We completed another interesting project using technologies that we don’t normally use – creating PDFs from ASP.NET. Our client supplies materials around the world to research institutions.
For decades, every year they produced a paper-based catalogue – an impressive heavyweight document – which they send to all their clients and anybody else who wanted one anywhere in the world. This was a successful marketing strategy and great customer service, but extremely expensive and very time-consuming. They approached us to find out if we could automate the production of their product catalogue and make it downloadable from their web site.
We said “Of course!” Then we had find out how to do that.
PDFs from ASP.NET
Since their web site technology stack includes ASP.NET, C# code, and Microsoft SQL Server, it made sense to source a software library that would easily fit in. We looked at several PDF libraries for ASP.NET and found the most popular to be iText – but when we received a license quotation from them we realised it would not be financially viable to use this software.
In the end we plumped for PDFSharp and MigraDoc.
Getting the data
Once installed, these libraries allow programmers to create PDF documents, add pages, images, paragraphs, tables of data, tables of contents, headers, footers, page numbers – exactly what we wanted.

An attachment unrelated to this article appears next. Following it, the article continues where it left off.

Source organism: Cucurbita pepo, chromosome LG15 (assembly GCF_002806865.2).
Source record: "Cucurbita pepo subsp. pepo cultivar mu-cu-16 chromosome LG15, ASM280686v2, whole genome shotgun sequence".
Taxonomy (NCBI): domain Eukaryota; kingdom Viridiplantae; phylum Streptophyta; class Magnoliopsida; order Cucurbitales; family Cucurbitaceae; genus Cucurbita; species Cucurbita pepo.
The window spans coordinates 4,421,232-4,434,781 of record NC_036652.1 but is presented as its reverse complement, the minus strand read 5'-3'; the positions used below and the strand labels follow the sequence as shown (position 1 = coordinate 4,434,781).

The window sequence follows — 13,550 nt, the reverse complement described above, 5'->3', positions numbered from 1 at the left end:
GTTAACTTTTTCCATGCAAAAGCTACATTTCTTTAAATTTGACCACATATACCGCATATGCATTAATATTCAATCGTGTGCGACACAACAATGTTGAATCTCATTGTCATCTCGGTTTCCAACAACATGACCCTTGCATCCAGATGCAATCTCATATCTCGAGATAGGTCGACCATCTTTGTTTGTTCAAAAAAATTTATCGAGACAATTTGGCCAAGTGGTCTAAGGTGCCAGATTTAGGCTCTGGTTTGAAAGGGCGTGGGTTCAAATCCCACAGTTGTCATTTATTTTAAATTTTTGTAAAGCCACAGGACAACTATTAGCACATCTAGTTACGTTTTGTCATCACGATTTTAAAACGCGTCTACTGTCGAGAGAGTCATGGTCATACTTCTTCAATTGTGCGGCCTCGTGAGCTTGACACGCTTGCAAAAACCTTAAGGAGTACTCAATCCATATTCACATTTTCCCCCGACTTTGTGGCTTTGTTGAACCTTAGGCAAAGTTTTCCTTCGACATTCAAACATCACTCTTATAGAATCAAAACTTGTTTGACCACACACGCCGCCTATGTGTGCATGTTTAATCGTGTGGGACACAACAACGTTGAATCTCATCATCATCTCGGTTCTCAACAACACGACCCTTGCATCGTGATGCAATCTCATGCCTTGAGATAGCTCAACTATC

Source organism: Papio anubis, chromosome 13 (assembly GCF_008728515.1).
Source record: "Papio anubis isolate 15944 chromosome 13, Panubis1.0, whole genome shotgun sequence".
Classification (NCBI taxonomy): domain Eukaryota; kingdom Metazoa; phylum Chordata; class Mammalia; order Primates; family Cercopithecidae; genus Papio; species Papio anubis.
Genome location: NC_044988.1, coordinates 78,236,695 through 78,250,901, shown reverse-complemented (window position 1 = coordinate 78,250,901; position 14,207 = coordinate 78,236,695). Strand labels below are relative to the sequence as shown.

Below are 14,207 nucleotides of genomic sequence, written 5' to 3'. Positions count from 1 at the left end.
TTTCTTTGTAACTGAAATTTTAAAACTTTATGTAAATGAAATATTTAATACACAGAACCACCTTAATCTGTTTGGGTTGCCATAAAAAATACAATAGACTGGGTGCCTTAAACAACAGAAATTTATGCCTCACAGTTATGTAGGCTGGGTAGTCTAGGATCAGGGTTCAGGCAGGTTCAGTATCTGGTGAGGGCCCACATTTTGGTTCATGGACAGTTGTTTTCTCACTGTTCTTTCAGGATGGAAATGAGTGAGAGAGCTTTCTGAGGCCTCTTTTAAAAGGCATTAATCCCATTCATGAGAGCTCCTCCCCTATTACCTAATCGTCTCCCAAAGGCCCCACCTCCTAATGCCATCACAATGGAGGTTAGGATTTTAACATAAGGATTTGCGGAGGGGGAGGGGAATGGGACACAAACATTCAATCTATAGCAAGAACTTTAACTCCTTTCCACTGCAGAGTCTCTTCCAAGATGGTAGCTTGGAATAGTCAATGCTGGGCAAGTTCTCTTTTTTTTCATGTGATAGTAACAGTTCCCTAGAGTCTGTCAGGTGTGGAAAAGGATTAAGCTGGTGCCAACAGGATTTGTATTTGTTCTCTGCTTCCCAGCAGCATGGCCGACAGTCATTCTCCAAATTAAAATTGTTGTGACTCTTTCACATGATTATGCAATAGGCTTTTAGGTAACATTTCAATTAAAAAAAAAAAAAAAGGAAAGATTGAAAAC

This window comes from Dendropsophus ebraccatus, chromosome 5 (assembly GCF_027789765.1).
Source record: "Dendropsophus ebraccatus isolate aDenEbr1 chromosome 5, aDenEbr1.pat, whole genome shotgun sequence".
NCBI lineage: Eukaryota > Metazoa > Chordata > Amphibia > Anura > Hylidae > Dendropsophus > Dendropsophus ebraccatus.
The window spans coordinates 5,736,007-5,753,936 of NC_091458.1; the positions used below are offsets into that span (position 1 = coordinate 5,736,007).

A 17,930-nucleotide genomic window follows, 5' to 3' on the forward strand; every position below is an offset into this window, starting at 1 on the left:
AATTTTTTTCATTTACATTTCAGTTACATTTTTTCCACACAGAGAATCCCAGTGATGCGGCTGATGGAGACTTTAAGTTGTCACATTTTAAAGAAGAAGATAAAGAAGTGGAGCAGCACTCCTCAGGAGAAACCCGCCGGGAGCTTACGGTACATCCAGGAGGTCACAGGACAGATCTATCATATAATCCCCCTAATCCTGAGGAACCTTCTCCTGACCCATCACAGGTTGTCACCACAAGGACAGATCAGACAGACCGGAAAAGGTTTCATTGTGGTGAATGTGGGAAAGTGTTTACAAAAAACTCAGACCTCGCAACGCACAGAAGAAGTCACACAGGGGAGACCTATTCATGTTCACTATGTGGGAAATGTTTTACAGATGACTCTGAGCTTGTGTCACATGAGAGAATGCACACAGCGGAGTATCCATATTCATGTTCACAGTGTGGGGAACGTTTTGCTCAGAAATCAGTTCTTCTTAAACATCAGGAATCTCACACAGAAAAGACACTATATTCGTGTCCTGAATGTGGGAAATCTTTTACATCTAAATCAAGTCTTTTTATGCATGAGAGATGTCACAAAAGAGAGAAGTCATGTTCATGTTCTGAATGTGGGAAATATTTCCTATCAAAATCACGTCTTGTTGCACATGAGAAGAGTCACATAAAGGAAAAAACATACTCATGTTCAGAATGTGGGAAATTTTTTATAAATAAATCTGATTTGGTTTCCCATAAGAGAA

First we created software classed that would extract the relevant data from the database, using the specified currency – our clients sell in GBP, Euros, US dollars, Japanese Yen and Swiss Francs.
Then we created classes using PDFSharp that would inject the product data in the right format and right currency into the document. Once that was done, we focussed on building a table of contents.
Tables of Contents
Seemingly simple, the table of contents turned out to be one of the most challenging parts of the project. The client wanted two nested levels of contents – the main material and within that, the form of the material (sheet, rod, wire etc). All these had to be linked to the relevant pages in the document, but of course it’s impossible to know which pages those products might appear on.
Fortunately PDFSharp provides a way of setting up a bookmark and taking care of the page numbers itself – a very handy feature which makes internal linking easy.
Finally we added a full-page cover image with the company’s logo, a terms and conditions page and introduction pages. We added headers and footers to the product pages with the company’s logo as a watermark to add polish and panache to the finished product.
Automatically generating the catalogue
The last piece of the project was to get the catalogue to be generated daily in each of the five currencies. To do this we set up a .net page which generates the catalogues and saves to the server’s filesystem, making them available to be linked to for download. We set up a scheduled task to allow this to happen daily at 5am. Finally, we added links to the catalogues from all the relevant points of the web site.
This automatic system now does away with the heavy, expensive and out-of-date catalogue. Now our client can point their customers to a brand new downloadable catalogue that is produced every day so has the most up-to-date prices. They will save considerable amounts by not having to send the paper-based catalogue around the world. And customers can now download the catalogue in their preferred currency at any time from anywhere in the world. Visit the client site